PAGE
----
“They practiced meditation. Meditation made them good at seeing how things happen. Meditation grounded them in the infinite. That is why they sometimes appeared deep and inscrutable, sometimes even great.
Their leadership did not rest on technique or on theatrics, but on silence and on their ability to pay attention.
They moved with grace and awareness, and they were able to negotiate complex situations safely.
They were considerate. They did no injury. They were courteous and quiet, like guests. They knew how to yield gracefully and how to be natural and inconspicuous. They were as open and receptive and available as the valleys that lie among the hills.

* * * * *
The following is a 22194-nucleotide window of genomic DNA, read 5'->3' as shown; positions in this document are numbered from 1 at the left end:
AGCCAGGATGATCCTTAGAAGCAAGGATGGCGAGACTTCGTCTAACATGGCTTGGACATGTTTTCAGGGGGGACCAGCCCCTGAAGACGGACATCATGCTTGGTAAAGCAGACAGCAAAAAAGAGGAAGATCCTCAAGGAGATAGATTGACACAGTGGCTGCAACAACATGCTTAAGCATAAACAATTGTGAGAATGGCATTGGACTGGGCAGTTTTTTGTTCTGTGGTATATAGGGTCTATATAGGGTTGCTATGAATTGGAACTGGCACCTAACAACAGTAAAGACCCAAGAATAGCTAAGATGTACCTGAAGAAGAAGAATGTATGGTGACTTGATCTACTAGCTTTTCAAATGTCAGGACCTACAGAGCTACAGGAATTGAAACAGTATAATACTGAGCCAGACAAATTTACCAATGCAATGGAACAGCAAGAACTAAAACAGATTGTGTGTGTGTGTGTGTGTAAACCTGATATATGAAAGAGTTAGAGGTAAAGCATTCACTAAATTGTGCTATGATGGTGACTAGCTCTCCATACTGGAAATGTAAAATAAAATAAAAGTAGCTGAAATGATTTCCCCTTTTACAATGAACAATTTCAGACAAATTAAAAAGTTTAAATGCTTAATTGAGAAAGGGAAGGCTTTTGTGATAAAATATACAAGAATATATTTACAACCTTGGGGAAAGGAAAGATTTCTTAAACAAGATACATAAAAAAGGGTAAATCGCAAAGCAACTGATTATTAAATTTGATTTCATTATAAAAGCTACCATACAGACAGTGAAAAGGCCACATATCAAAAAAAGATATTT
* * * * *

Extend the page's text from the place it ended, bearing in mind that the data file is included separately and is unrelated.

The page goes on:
They could clarify events for others, because they had done it for themselves. They could speak to the depths of another person, because they had known their own deeper conflicts and blocks.
Because they had given up selfishness, they could enhance others.
They were not trying to become enlightened, because they were enlightened.
-Excerpt from The Tao of Leadership by John Heider (#15: The Leader’s Teachers)